Skip to main content

Learning to Swear in America

Review

Learning to Swear in America

What’s a young Russian teenager to do when he finds himself in a foreign country trying to help top physicists figure out how to stop an asteroid from potentially destroying the United States? Ask the girl who accidentally saved his life how to swear in English so he can fit in better, of course. The result of his request, LEARNING TO SWEAR IN AMERICA by Katie Kenendy, is a hilarious, compelling book about culture shock and acceptance.

Yuri Strelnikov --- ahem, excuse me, Dr. Yuri Strelnikov --- is brilliant. Then again, that’s not surprising considering he is a 17-year-old who has a doctorate in physics. When the USA is on a mission to destroy the asteroid that could be the cause of its downfall, he is the perfect addition to their team of world-renowned physicists --- except he doesn’t anticipate meeting a girl whose driving skills take a few years off of his life, or the troubles that come with being 17 and in charge of saving the western hemisphere. With Yuri and a host of other amazing characters, Kennedy creates a world within our own featuring a simple boy trying to find his way.

"With Yuri and a host of other amazing characters, Kennedy creates a world within our own featuring a simple boy trying to find his way."

You know that feeling when you can’t stop laughing? To the point where your stomach hurts? Then when you finally think you have it under control but then the tiniest little thing sets you off. That’s the best way for me to describe this book. I could not stop laughing for the life of me, giggling every time Yuri didn’t understand an idiom and laughing at his interactions with Dovie. The blunt writing style and my personal connection to Yuri’s character made this book a total hit for me.

I won’t lie, I was a little taken aback by the writing when I first started reading. Kennedy gets straight to the point with no frills or flowery language, which was very much different than my previous read, WUTHERING HEIGHTS. It reminded me very much of a young child who has no other worries in the world except the color of the gummy worms in their ice cream. Of course, the book was about something not very childlike at all --- a giant asteroid that has the potential to eliminate 300 million people doesn’t exactly scream “bedtime story.” Still, this book gave me a little taste of nostalgia mixed in with some out of this world elements which, together, crafted a novel that made me feel like I had no other responsibilities than making sure I could control my laughter.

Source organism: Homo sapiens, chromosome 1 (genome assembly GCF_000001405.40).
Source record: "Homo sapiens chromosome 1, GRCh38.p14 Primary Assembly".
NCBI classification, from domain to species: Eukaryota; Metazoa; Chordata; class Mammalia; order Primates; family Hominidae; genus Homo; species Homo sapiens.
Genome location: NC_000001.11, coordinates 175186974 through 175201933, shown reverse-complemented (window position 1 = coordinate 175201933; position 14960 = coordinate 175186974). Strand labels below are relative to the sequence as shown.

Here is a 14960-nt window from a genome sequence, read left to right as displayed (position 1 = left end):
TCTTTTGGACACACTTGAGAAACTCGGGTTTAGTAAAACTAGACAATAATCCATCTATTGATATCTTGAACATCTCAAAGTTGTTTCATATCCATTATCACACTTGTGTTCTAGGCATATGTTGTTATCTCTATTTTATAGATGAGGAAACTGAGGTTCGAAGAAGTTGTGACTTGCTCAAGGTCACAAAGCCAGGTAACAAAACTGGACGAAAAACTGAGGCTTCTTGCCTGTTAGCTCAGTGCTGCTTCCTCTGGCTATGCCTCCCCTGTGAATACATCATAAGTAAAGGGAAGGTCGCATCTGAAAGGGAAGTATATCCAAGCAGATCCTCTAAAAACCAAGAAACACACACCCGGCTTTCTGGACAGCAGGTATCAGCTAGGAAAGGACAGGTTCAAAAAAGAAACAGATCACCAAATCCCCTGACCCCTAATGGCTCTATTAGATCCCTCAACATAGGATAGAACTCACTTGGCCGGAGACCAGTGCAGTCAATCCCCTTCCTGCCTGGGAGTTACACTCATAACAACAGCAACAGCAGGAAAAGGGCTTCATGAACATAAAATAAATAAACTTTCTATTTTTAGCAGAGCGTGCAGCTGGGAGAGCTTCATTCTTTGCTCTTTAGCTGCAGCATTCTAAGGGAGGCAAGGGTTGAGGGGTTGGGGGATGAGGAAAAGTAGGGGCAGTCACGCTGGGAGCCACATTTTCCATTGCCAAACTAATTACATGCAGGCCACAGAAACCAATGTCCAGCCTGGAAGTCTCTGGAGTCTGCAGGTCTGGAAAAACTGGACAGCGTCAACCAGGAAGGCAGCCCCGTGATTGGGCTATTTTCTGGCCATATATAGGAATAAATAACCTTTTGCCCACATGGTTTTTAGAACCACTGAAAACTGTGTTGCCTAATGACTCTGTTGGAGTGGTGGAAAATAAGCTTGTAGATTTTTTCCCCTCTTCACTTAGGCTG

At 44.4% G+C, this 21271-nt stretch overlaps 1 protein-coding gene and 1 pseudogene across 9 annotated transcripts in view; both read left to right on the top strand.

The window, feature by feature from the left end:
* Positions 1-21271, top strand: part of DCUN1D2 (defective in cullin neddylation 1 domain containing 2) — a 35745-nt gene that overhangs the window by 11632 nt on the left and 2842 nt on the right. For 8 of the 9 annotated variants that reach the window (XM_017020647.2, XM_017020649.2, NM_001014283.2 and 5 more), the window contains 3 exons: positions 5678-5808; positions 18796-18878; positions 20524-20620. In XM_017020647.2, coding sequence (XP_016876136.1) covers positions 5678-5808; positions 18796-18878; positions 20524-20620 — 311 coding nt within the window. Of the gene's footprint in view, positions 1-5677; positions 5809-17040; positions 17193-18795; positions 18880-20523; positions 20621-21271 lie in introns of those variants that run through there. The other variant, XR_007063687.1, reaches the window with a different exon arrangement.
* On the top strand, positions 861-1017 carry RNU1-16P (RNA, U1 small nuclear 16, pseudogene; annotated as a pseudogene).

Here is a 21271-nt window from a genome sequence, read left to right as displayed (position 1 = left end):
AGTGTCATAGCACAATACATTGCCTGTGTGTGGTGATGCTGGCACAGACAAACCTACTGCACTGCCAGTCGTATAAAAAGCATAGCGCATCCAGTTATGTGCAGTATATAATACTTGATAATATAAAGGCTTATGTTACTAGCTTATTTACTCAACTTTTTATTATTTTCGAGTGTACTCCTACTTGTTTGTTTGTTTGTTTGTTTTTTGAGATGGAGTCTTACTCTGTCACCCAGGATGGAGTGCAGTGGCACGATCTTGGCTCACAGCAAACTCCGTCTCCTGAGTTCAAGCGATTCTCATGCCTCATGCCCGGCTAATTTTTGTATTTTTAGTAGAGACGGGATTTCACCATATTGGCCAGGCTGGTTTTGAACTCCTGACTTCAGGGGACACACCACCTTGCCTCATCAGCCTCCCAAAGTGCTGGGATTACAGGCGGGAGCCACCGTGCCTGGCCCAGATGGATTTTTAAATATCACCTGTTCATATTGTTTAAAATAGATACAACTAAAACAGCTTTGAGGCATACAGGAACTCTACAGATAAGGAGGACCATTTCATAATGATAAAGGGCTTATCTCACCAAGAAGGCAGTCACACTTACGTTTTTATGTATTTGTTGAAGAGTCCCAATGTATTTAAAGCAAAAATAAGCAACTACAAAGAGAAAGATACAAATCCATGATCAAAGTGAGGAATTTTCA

I relate quite well to books that feature a character who experiences culture shock/a language barrier. I moved to the United States from Nepal when I was 10 and, although I do not remember much, my parents tell me I had a very difficult time adjusting to life in the United States. I was not a very sociable person by nature and until high school, I had never really hung out with friends outside of school. However, slowly but surely, I found ways to express myself more and finally feel like I have people around me I can trust. Yuri’s character clicked very well with me. Like him, I was socially awkward, easily confused by idioms, and did not how to behave myself around people I especially liked. I saw bits of that confused and angry 10-year-old girl in 17-year-old Yuri (just without doctorate degree). Replace the tall and brilliant with short and spent-the-first-six-months-doing-order-of-operations-wrong-because-she-did-not-know-it-was-different-in-the-US and honestly, you couldn’t tell the difference.

I will say that I was very much not expecting the ending. It was a happy but realistic ending, though I would have loved to seen a small glimpse into Yuri’s life after the events in the book. Although I do enjoy open ended conclusions to novels, I was attached enough to Yuri that I just wanted to make sure he was as happy as he could be because he really and truly deserves it.

Reviewed by Pranshu A., Teen Board Member on July 7, 2016

Learning to Swear in America
by Katie Kennedy

  • Publication Date: July 18, 2017
  • Genres: Family, Family Life, Fiction, Social Issues
  • Paperback: 368 pages
  • Publisher: Bloomsbury USA Childrens
  • ISBN-10: 1619639114
  • ISBN-13: 9781619639119